It's a long way down from last year's 22% price growth
Following the sharpest annual growth recorded in three decades, the nation’s house price boom has finally started to run out of steam.
While 2021 saw housing prices shoot up by 22%, price growth across Australia’s two largest – and most unaffordable – housing markets, Sydney and Melbourne, has grown glacial, inching up by only 0.40% and 0.25% respectively in 2022.
Waning momentum across the two biggest capital cities has in turn pulled down national dwelling value growth, even as smaller markets like Brisbane and Adelaide continue to run strong.
The blame is squarely on rising mortgage rates, News.com.au reports.
The RBA has managed to keep variable mortgage rates at their current record low levels by holding the official cash rate at 0.1%.
Since it began tapering bond purchases under its quantitative easing (QE) program, however, fixed rates have crept higher.
According to the RBA, the average owner-occupier three-year fixed rate mortgage was 2.1% a year ago. Now, rates on the same mortgages have risen to 3.5%.
Economists have recently forecast a hike in the official cash rate in June 2022, with a rise in the cash rate by 2.15% by June 2023 – the equivalent of nine interest rate hikes in only 12 months and the fastest pace of increase anywhere in the world.
A rise by 2.15% of the discount variable mortgage rate to 5.6% as predicted would boost mortgage repayments by 29%, making a monthly mortgage repayment on the median priced home rise $744 from $2,599 in February 2022 to $3,344.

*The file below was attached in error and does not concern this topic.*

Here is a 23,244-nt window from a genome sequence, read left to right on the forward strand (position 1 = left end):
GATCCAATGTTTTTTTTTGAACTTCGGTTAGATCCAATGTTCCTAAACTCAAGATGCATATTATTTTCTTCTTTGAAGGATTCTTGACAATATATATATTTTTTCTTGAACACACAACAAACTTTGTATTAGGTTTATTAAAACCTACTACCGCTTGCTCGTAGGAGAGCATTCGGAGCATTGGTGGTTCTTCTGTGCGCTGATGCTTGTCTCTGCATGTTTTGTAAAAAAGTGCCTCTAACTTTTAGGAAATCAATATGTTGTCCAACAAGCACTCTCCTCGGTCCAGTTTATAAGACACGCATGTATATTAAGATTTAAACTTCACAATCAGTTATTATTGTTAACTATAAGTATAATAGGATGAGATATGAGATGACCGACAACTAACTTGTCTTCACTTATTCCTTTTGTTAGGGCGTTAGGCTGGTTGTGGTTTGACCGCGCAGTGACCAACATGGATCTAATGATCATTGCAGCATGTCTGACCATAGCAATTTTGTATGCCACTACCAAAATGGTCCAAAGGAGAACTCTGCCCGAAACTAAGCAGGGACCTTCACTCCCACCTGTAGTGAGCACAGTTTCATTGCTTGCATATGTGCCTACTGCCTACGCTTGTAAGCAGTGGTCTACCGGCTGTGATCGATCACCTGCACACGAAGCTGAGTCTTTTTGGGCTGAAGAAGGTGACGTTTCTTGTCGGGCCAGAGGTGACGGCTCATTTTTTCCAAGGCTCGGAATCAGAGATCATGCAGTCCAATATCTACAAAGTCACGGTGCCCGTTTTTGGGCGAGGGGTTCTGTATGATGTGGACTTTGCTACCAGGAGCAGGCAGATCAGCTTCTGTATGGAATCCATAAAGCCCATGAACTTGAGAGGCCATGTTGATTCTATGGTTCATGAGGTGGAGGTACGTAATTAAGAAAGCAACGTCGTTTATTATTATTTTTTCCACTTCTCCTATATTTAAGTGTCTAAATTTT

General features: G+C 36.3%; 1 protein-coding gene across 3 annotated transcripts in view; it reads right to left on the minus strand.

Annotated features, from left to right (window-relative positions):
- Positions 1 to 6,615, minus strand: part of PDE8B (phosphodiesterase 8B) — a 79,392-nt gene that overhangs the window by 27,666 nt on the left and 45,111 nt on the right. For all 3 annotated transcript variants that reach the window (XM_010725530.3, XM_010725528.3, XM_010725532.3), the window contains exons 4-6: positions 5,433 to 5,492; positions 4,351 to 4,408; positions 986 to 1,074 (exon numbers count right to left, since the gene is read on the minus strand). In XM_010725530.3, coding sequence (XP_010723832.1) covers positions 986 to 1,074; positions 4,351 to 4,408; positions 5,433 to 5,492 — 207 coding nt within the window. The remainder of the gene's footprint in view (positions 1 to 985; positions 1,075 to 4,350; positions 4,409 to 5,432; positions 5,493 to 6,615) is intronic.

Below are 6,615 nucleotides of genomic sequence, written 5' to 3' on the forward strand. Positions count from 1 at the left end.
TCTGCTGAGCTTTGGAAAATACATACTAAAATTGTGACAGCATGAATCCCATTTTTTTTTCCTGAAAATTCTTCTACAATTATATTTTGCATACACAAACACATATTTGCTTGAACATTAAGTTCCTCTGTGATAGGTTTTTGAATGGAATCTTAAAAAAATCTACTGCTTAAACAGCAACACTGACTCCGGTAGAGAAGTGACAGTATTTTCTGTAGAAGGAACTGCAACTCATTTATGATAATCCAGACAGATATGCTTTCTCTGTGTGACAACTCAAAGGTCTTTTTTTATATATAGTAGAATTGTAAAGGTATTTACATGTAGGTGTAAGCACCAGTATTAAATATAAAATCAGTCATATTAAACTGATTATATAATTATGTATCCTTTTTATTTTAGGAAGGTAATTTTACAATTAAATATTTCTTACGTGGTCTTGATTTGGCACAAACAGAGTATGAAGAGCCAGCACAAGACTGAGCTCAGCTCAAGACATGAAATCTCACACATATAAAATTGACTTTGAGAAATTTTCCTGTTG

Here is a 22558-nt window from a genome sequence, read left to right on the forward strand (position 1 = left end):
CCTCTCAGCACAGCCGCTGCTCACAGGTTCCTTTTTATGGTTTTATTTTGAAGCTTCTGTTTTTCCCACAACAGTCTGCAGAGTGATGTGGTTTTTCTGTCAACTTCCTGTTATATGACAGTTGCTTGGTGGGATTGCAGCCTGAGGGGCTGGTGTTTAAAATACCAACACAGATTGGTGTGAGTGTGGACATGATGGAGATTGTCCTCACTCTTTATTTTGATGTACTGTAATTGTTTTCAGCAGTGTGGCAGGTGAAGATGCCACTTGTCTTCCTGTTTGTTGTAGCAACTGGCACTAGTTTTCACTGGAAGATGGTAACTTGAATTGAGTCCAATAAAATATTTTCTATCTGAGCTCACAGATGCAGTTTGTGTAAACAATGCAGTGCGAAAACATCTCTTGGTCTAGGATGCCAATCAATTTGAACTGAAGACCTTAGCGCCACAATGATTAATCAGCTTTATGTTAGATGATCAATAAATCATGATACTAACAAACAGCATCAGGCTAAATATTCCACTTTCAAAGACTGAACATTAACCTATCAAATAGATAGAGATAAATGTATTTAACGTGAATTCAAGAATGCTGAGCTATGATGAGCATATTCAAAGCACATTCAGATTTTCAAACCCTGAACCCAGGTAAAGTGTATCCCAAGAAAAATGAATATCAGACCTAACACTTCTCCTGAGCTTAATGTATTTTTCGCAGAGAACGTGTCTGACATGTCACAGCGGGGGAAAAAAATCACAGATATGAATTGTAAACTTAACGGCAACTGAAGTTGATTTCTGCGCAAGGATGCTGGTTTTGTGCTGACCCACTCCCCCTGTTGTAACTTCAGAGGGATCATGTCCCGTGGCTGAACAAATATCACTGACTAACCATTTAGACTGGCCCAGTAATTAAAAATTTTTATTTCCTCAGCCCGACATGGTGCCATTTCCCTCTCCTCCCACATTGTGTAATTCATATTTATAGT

For the median Melbourne buyer, this would mean a median monthly repayment rise by $818. For those in Sydney, a deadly $1,141.
The impact would be even more severe for fixed rate mortgages due over the next two years. Most of them originated at rates under 2.5%. Those borrowers are facing more than a doubling mortgage rates when the time comes to refinance.
But the market’s prediction doesn’t always come true. The lever is in the hands of the RBA, and the RBA has repeatedly stated it is in no rush to lift rates.
In fact, a sharp increase in mortgage repayments would crash the housing market, which is exactly why the RBA won’t raise rates as early as economists predict, it was suggested.
Leith van Onselen of MB Fund and MB Super offers another forecast to News.com.au: the first rate hike won’t arrive until late this year, and the tightening cycle will be far shallower – circa 1%.
The war in Ukraine will also likely tip the global economy into recession. If this happens, the RBA may respond with further monetary stimulus rather than tightening.